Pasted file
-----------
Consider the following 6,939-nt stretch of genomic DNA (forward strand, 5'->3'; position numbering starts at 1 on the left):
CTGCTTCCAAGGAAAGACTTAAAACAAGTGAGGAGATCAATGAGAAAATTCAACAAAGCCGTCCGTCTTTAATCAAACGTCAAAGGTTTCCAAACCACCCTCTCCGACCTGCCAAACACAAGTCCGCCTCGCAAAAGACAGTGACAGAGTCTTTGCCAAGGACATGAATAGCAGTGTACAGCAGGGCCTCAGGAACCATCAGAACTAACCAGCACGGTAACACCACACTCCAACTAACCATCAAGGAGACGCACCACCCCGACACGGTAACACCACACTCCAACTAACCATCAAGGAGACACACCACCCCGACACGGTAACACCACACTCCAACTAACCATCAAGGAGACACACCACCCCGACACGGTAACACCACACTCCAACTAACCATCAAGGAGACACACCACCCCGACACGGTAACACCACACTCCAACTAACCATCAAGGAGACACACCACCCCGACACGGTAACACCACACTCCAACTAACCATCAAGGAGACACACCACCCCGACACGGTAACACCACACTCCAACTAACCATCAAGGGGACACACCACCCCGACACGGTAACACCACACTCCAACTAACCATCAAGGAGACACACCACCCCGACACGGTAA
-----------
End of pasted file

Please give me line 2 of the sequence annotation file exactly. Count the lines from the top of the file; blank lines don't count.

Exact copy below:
CTGCTTCCAAGGAAAGACTTAAAACAAGTGAGGAGATCAATGAGAAAATTCAACAAAGCCGTCCGTCTTTAATCAAACGTCAAAGGTTTCCAAACCACCCTCTCCGACCTGCCAAACACAAGTCCGCCTCGCAAAAGACAGTGACAGAGTCTTTGCCAAGGACATGAATAGCAGTGTACAGCAGGGCCTCAGGAACCATCAGAACTAACCAGCACGGTAACACCACACTCCAACTAACCATCAAGGAGACGCACCACCCCGACACGGTAACACCACACTCCAACTAACCATCAAGGAGACACACCACCCCGACACGGTAACACCACACTCCAACTAACCATCAAGGAGACACACCACCCCGACACGGTAACACCACACTCCAACTAACCATCAAGGAGACACACCACCCCGACACGGTAACACCACACTCCAACTAACCATCAAGGAGACACACCACCCCGACACGGTAACACCACACTCCAACTAACCATCAAGGAGACACACCACCCCGACACGGTAACACCACACTCCAACTAACCATCAAGGGGACACACCACCCCGACACGGTAACACCACACTCCAACTAACCATCAAGGAGACACACCACCCCGACACGGTAA